Another aspect of the invention is a method for copy control of multimedia content where a watermark from one media signal is used to control processing of the multimedia content. An audio watermark may be used to control processing of the video signal in a movie, or a video watermark may be used to control processing of the audio signal in the movie.
Another aspect of the invention is a method for watermark decoding where a watermark decoded from a first media signal of a first media type is used to decoding a second media signal. The first and second media signals may be of the same or different types. Also, they may be part of the same composite media signal, such as an audio or video sequence. The term, “composite,” refers to a collection of media signals, which may be temporal portions (e.g., time frames in audio or video), or spatial portions (e.g., blocks of pixels in an image or video frame) of a visual, audio, or audio visual work. As an example, the first media signal may be an audio or video frame (or frames) in an audio or video sequence and the second media signal may be subsequent frames in the same sequence.
This method may be used in a variety of applications. The watermark in the first media signal may be used to de-scramble, decrypt, or decompress the second media signal. In addition, the watermark in the first media signal may be used to decode a different watermark from the second signal.
Another aspect of the invention is a method that uses a watermark decoded from a first media signal of a first media type to decode metadata associated with the first media signal. The watermark may be used to locate the metadata, which may be hidden for security purposes. The metadata located from the watermark may be located on the same storage medium that includes the first media signal. For example, the metadata may be located on portable storage device, such as flash memory, a magnetic memory device (e.g., tape or disk), or an optical memory device (e.g., CD, DVD, minidisk, etc.). The metadata may be located in a file header or some other place (e.g., encoded in the disk wobble).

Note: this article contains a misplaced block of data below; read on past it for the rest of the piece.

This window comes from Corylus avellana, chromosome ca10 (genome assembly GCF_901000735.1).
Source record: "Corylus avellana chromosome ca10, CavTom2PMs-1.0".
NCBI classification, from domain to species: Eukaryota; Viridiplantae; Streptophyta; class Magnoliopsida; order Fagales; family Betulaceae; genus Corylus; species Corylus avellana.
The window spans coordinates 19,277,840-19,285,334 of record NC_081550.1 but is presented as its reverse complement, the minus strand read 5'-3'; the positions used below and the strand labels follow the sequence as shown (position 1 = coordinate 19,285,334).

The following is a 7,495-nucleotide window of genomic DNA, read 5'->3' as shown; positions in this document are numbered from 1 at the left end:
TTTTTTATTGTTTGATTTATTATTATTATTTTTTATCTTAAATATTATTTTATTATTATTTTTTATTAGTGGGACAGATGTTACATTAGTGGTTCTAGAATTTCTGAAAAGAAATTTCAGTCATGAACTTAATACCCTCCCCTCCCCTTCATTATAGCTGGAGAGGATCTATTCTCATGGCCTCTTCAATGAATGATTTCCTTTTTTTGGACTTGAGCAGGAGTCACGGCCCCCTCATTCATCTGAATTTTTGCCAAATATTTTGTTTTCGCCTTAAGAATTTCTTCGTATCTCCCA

There are a variety of applications of the watermark in this context. It may carry a key to decrypt, decompress, descramble, or locate the metadata. The metadata, in turn, may be used to control processing of the media signal in a computer or consumer electronic device. For example, it may be used to control usage rights, playback, recording, copying, transfer, etc.
Yet another aspect of the invention is a method that decodes first and second watermarks and forms a key for decoding data from the first and second watermarks. The watermarks may be decoded from the same or different media signals. For example, the watermarks may be decoded from media signals from the same composite signal. They may be derived from different types of media signals, such as the audio and video tracks of a movie. Alternatively, they may be derived from different parts of the same type of media signal, such as an audio sequence, video sequence, or image. The watermarks may be extracted from a signal or signals stored in a storage device, such as a portable storage device (e.g., optical or magnetic disk or tape, flash memory, etc.).
The key formed from the watermarks may be used for a variety of applications. It may be used as a watermark key to decode a watermark from a media signal. It may be used as a decryption or de-scrambling key. Also, it may be used as a decompression key (e.g., a parameter used to decompress a media signal).
Further features of the invention will become apparent with reference to the following detailed description and accompanying drawings.
The following sections describe applications for integrating watermarks in multimedia data. In general, these applications exploit some level of interaction between watermarks and/or metadata associated with two or more different media types. The types of media supported in a given implementation vary with the application, and may include, for example, audio (e.g., speech, music, etc.), video, images, graphical models, etc.